Chicano Rapper Conejo on Releasing Music as a Wanted Man

Conejo isn't listening to hip-hop
Conejo isn't listening to hip-hop
Speedie nak
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If ever find yourself in a car with Conejo and you get the aux, here's a word of advice: Don’t put on your favorite hip-hop album.

The Mexican-American rapper, born Jose Martin, doesn’t listen to rap music. At least, he tries his best not to. It’s a surprising choice for someone who’s dedicated their life to making hip-hop, but his reasoning is as unexpected as his preference.

“I don’t want to be influenced by anything,” he explains as we ride through Phoenix. “When I get in the studio, I want it to be just me.”

The independent rapper, who will be performing at the Monarch Theatre on Friday, August 16, for The Phoenix Rising show, has built a legacy rife with unexpected choices. He’s not timid about his past as a gang member. Growing up in the West Adams neighborhood of Los Angeles, Martin became involved with the infamous Harpys Gang, which has been linked to the Mexican Mafia, at a very young age.

Inevitably, his lifestyle landed him in trouble more than once. A death at a 2001 house party forced the budding rapper to flee the country. While living as a fugitive in Mexico, Martin was placed on the FBI’s most-wanted list under suspicion of murder. He stayed underground for 15 years before being extradited to the U.S. In 2018, all charges against Conejo related to the murder were dropped, giving the musician the freedom to promote his music in a big way.

Conejo’s early albums set a precedent for his musical persona. Rapping in Spanish as fluently and frequently as he does in English, the artist paints a vivid picture of what gang life is like. For example, on tracks like "Conejo" from his 2016 album, Shady Conejo, he opens up about living a life you can’t escape, while at the same time constantly dealing with the threat of death or betrayal. The same gritty sound translates to his best-known album, 2005’s Fallen Angels. The project was pushed into the spotlight after the single “Let's Ride” was featured on the popular crime drama The Shield.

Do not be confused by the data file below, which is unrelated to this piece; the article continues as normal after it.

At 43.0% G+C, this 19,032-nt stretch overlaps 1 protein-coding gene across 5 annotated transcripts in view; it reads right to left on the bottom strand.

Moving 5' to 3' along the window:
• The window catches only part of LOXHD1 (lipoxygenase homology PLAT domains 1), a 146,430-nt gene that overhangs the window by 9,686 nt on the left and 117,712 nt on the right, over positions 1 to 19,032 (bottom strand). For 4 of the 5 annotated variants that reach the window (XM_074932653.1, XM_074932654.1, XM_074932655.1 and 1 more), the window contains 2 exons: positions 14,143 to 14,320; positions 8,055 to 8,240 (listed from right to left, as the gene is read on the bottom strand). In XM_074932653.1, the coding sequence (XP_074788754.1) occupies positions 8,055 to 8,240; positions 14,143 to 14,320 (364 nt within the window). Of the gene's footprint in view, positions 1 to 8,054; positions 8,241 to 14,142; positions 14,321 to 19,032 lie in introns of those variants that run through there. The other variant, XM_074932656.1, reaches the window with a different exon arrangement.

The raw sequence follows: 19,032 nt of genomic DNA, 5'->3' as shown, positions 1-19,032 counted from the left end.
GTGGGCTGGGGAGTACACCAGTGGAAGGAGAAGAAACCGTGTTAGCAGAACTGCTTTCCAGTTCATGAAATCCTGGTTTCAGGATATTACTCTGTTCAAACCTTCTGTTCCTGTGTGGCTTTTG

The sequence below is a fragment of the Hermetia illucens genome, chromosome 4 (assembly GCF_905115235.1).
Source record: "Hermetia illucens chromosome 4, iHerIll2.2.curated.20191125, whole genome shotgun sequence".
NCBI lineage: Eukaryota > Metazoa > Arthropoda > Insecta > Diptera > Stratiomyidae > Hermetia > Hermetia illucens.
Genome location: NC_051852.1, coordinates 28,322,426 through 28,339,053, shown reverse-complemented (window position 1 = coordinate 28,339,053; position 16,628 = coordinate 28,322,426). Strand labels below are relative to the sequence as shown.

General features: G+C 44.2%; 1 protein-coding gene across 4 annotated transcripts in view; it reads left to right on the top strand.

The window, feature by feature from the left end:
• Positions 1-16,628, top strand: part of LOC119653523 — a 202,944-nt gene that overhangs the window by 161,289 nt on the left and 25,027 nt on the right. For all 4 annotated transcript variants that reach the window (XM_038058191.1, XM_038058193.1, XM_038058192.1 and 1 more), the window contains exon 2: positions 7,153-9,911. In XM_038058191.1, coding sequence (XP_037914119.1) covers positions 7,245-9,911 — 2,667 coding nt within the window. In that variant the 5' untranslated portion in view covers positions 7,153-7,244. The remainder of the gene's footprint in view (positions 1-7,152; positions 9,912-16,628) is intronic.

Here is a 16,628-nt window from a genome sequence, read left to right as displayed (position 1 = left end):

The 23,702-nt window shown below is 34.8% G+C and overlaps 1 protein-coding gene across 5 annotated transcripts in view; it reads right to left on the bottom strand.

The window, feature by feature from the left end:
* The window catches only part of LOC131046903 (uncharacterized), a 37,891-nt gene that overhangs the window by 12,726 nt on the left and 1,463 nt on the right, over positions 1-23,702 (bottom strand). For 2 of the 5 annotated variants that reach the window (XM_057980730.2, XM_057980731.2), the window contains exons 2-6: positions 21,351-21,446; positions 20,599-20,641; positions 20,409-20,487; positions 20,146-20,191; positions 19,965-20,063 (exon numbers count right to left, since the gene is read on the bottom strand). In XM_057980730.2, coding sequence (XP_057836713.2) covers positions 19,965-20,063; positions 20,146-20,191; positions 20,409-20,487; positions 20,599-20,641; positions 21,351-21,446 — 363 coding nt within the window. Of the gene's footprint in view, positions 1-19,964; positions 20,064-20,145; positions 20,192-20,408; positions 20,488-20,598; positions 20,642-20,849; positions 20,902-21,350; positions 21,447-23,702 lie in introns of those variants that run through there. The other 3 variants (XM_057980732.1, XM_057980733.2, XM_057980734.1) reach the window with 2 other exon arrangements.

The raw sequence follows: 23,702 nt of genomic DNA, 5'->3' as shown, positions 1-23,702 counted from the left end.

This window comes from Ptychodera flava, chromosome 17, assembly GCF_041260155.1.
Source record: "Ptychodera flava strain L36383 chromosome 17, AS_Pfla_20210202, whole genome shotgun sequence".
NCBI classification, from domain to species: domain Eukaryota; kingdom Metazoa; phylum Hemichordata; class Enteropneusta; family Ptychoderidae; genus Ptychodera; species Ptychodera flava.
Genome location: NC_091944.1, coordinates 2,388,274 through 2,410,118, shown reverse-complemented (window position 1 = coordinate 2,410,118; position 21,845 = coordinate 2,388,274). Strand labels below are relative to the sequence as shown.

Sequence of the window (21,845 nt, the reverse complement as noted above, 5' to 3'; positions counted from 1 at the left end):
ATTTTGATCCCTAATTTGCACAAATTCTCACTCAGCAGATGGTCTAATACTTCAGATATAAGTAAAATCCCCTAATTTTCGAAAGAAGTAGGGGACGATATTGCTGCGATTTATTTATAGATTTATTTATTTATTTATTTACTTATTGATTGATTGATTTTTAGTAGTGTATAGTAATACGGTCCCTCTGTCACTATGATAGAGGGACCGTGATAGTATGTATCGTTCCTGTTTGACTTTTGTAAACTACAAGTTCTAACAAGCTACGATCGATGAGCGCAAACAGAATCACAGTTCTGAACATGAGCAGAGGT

Now, at 44 years old, Conejo is creating a new narrative for himself. In the past, he made music to speak about his own life as a means of therapy. Now, he’s speaking to warn others of the dangers of street life. He’s telling his truth, as he lived it.

“I made music from the trenches,” he said. “I lived this shit. With my music, I bring my fans with me.”

On the rare occasion that Conejo isn’t making music, he spends his days on film and television sets. Recently, he’s linked up with Training Day writer David Ayer for the upcoming film The Tax Collector. He’s also slated to make an appearance in the Fox television series Deputy. For now, he’s keeping tight-lipped about his roles in the projects, which are scheduled for release in late 2019 and early 2020, respectively.

“It’s super-secret shit,” he said of his acting debut. “You’ll see. We’re real excited.”

Until then, he’s maintaining his decades-old habit of releasing music en masse. Since he started releasing four-track demos in the ’90s, Conejo hasn’t gone a year without releasing at least one album. While on the lam, he released an incredible 63 albums on iTunes alone. Hood God 2, which was released last July, makes it clear that the performer has no intention of slowing down.

Conejo has taken his old life and used his past to rise above his circumstances. Hopefully, his fans are down for the ride.

Conejo is scheduled to perform Friday, August 16, at Monarch Theatre. Tickets are $32 to $84 and can be purchased via Eventbrite.

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